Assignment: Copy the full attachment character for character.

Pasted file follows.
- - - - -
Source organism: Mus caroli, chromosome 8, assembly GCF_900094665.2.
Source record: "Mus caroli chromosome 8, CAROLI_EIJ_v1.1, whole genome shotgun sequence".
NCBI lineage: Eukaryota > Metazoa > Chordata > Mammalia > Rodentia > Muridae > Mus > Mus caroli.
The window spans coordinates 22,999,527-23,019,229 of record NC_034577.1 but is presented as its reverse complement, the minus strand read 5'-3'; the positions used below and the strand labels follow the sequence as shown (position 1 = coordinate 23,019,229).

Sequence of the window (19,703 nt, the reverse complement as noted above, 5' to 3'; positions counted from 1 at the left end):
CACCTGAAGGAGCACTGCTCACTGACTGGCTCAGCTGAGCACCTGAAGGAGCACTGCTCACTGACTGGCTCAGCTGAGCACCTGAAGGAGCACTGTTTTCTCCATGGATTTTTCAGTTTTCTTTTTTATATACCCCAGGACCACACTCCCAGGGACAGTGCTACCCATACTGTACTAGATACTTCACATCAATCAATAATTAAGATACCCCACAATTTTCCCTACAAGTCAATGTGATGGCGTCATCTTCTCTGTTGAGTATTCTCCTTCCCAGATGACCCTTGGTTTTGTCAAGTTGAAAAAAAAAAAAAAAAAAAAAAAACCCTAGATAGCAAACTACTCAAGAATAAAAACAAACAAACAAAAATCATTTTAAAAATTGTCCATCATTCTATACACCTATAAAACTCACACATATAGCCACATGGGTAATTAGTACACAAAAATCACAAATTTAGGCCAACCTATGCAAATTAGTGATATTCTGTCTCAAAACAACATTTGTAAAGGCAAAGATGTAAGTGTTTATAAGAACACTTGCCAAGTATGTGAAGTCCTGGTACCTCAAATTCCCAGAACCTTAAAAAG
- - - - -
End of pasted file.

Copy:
Source organism: Mus caroli, chromosome 8, assembly GCF_900094665.2.
Source record: "Mus caroli chromosome 8, CAROLI_EIJ_v1.1, whole genome shotgun sequence".
NCBI lineage: Eukaryota > Metazoa > Chordata > Mammalia > Rodentia > Muridae > Mus > Mus caroli.
The window spans coordinates 22,999,527-23,019,229 of record NC_034577.1 but is presented as its reverse complement, the minus strand read 5'-3'; the positions used below and the strand labels follow the sequence as shown (position 1 = coordinate 23,019,229).

Sequence of the window (19,703 nt, the reverse complement as noted above, 5' to 3'; positions counted from 1 at the left end):
CACCTGAAGGAGCACTGCTCACTGACTGGCTCAGCTGAGCACCTGAAGGAGCACTGCTCACTGACTGGCTCAGCTGAGCACCTGAAGGAGCACTGTTTTCTCCATGGATTTTTCAGTTTTCTTTTTTATATACCCCAGGACCACACTCCCAGGGACAGTGCTACCCATACTGTACTAGATACTTCACATCAATCAATAATTAAGATACCCCACAATTTTCCCTACAAGTCAATGTGATGGCGTCATCTTCTCTGTTGAGTATTCTCCTTCCCAGATGACCCTTGGTTTTGTCAAGTTGAAAAAAAAAAAAAAAAAAAAAAAACCCTAGATAGCAAACTACTCAAGAATAAAAACAAACAAACAAAAATCATTTTAAAAATTGTCCATCATTCTATACACCTATAAAACTCACACATATAGCCACATGGGTAATTAGTACACAAAAATCACAAATTTAGGCCAACCTATGCAAATTAGTGATATTCTGTCTCAAAACAACATTTGTAAAGGCAAAGATGTAAGTGTTTATAAGAACACTTGCCAAGTATGTGAAGTCCTGGTACCTCAAATTCCCAGAACCTTAAAAAG